Visit at the Center for Plant Diversity in Hungary

Far away over the Castle of Nagykáta, where rails lose their way in the forest, there stands the Növényi Diverzitás Központ (Center for Plant Diversity, NöDiK) in Tápiószele. A historical place set upon 300 hectares of land, no one would be surprised if a baron appeared for his daily carriage ride. This pictaresque setting is also home to our experimental legumes battling the elements of nature.


Besides playing a very important and active role in the TRUE project, NöDiK has been on a unique quest for decades in the fields of plant rescue, conservation, breeding and maintaining plant diversity and GMO-free conditions. The institute was founded in 1885 with the aim of providing up-to-date and authorised information for farmers. Later, it became a gene source conservation center tasked to develop the national gene bank collections for field crops and vegetables, agro-botanical characterisation and evaluation of their accessions, documentation and distribution. Furthermore, NöDiK maintains the National Base Storage Chamber and has created the National Database of genetic reserves, oversees organization and coordination of Hungarian participation in multi-and bilateral international cooperation programs, all while exploring and exploiting the crop genetic diversity in the Carpathian Basin.


To maintain and refresh gene bank collection, NöDiK plants, grows and harvests several hundreds of Hungarian heirloom pulse types each year. In the TRUE project, the Center selects pulses for the farmers who take part in our Bean Project. This year, 33 types are included to show what they are capable of and how they act in cultivated soil, in sand, watered and unwatered, in the company of other plants and alone. Our TRUE-farmers get a dozen beans to plant, while NöDiK’s experimental areas are large enough to let types which need isolation to grow all at once, so NöDiK-pulses act as the reference and supply for the Hungarian TRUE project.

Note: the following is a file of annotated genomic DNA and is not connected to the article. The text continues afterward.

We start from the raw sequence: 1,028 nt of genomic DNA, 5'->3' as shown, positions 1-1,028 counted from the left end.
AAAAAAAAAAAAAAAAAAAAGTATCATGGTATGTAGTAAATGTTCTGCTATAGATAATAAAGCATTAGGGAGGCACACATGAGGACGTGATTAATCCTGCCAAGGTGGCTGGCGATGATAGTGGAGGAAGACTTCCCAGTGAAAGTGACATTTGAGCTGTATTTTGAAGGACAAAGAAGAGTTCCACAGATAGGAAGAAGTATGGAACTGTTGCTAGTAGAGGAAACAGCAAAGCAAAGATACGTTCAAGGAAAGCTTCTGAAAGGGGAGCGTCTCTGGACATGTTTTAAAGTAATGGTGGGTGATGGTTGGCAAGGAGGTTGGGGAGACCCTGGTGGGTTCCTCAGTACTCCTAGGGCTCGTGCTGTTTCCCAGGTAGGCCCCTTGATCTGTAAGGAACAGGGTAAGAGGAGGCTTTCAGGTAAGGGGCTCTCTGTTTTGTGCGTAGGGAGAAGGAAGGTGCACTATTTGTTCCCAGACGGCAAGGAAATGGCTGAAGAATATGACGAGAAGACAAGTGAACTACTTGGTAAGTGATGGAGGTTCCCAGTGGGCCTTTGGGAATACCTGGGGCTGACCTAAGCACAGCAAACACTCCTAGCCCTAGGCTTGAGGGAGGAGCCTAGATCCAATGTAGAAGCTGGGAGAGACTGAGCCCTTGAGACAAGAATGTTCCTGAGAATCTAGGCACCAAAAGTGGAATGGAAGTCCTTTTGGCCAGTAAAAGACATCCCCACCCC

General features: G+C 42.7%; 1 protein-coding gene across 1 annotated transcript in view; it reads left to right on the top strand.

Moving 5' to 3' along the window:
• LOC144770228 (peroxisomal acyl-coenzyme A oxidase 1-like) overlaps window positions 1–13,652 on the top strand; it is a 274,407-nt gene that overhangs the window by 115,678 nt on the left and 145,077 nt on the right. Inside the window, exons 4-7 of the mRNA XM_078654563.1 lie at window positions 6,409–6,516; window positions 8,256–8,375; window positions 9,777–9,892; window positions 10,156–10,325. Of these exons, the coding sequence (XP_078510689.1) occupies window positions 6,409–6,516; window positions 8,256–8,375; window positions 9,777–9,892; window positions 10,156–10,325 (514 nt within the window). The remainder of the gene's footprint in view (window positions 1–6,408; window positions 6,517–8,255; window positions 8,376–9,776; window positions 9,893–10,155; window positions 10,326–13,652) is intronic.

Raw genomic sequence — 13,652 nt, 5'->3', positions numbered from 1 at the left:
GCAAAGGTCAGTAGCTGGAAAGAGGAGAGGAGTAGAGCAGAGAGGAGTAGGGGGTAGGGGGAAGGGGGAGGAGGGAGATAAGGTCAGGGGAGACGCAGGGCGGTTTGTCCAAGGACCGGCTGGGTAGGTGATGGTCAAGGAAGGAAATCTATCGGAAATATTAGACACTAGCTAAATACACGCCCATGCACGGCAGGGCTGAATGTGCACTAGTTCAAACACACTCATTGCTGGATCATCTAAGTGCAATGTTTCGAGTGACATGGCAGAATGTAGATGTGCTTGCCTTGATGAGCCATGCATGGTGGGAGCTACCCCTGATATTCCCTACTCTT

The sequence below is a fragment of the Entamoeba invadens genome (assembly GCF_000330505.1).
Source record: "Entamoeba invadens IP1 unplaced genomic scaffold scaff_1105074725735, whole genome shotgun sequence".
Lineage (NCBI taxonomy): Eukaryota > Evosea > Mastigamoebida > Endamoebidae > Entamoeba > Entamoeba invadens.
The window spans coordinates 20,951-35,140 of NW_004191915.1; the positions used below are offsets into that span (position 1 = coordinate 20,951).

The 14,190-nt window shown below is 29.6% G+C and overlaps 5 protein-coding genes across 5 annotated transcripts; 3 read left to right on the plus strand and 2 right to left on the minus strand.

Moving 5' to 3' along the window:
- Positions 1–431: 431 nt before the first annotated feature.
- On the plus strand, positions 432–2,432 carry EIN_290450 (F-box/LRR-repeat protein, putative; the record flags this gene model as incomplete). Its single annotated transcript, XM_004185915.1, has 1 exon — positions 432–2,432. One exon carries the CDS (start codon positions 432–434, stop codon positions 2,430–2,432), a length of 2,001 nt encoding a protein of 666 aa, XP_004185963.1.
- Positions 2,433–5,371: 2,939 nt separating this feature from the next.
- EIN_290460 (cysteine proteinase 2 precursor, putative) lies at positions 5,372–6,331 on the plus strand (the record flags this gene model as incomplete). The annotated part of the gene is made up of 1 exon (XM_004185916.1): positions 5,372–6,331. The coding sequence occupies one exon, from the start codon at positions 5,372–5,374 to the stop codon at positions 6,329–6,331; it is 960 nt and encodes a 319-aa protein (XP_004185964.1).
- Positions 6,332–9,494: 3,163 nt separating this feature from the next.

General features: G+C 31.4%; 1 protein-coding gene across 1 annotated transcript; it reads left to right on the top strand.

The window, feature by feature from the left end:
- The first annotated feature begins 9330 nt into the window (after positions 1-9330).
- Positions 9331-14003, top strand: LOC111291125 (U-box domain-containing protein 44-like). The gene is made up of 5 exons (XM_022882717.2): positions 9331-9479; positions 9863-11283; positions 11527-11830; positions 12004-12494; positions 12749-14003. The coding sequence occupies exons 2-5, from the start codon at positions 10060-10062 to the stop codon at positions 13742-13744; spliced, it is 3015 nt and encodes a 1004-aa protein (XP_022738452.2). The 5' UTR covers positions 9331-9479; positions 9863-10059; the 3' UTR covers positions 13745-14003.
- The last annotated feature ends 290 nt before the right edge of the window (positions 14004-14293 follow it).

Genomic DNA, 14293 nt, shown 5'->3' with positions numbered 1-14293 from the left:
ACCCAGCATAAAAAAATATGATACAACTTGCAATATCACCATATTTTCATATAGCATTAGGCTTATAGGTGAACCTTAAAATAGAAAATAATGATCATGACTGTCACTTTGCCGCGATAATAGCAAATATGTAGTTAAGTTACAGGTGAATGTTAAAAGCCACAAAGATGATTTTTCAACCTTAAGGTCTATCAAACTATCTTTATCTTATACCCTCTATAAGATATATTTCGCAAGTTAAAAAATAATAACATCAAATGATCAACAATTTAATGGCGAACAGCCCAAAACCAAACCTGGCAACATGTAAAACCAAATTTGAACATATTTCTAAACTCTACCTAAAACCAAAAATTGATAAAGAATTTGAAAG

While visiting NöDik, Lajos Horváth, leader of Department of Arable Crops, provided all information we needed about seeds, plants, beans, soil, wind or rain – for any time in the last 200 years. He is a one-of-a-kind professional who has every fact at his fingertips about botanics, agriculture, geography, biology, history and local legends and myths.


We were wandering for hours among the endless rows of plants, chatting with lentils and asking them to pull themselves together a bit. We marveled at the flowers, leaves and crops of pulses. Chick-peas were thriving with small crops already showing. Lima beans and runner beans behaved nice enough. Winged beans grew beautiful crimson flowers, while broad beans boasted a promising crop.


After our exciting Bean Tour, we were quite satisfied with the results. Our pulses are growing quite nicely, and they can’t wait to fulfill their mission in a pan or in the oven. AgriKulti has two aims in the TRUE project: one is to find out how to use pulses in a Short Food Supply Chain-model, making them part of small scale farms and urban gastronomy from street food to fine dining, while the second is to better understand the perspectives of farmers, processors and consumers.


Orsolya Gyarmati


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